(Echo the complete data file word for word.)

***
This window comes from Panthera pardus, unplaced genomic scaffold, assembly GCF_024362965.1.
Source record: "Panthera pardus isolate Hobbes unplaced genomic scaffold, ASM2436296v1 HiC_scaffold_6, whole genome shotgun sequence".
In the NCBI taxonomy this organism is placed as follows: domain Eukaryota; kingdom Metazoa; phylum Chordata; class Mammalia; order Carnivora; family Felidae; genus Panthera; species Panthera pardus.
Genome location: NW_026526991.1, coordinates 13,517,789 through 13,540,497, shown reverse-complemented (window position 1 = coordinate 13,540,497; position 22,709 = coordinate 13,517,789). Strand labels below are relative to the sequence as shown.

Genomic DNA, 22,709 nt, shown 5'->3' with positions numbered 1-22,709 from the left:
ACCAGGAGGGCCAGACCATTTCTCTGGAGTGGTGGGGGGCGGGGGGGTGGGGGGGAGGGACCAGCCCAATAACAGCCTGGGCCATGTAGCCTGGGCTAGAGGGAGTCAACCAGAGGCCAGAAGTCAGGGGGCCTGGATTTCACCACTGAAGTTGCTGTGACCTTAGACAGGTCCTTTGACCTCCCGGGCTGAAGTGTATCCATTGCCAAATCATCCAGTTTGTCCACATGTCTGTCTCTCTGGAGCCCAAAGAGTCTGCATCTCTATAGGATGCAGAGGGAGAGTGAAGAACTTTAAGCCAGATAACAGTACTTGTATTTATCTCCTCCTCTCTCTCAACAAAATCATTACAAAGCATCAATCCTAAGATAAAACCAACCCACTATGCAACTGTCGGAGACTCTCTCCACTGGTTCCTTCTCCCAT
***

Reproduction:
This window comes from Panthera pardus, unplaced genomic scaffold, assembly GCF_024362965.1.
Source record: "Panthera pardus isolate Hobbes unplaced genomic scaffold, ASM2436296v1 HiC_scaffold_6, whole genome shotgun sequence".
In the NCBI taxonomy this organism is placed as follows: domain Eukaryota; kingdom Metazoa; phylum Chordata; class Mammalia; order Carnivora; family Felidae; genus Panthera; species Panthera pardus.
Genome location: NW_026526991.1, coordinates 13,517,789 through 13,540,497, shown reverse-complemented (window position 1 = coordinate 13,540,497; position 22,709 = coordinate 13,517,789). Strand labels below are relative to the sequence as shown.

Genomic DNA, 22,709 nt, shown 5'->3' with positions numbered 1-22,709 from the left:
ACCAGGAGGGCCAGACCATTTCTCTGGAGTGGTGGGGGGCGGGGGGGTGGGGGGGAGGGACCAGCCCAATAACAGCCTGGGCCATGTAGCCTGGGCTAGAGGGAGTCAACCAGAGGCCAGAAGTCAGGGGGCCTGGATTTCACCACTGAAGTTGCTGTGACCTTAGACAGGTCCTTTGACCTCCCGGGCTGAAGTGTATCCATTGCCAAATCATCCAGTTTGTCCACATGTCTGTCTCTCTGGAGCCCAAAGAGTCTGCATCTCTATAGGATGCAGAGGGAGAGTGAAGAACTTTAAGCCAGATAACAGTACTTGTATTTATCTCCTCCTCTCTCTCAACAAAATCATTACAAAGCATCAATCCTAAGATAAAACCAACCCACTATGCAACTGTCGGAGACTCTCTCCACTGGTTCCTTCTCCCAT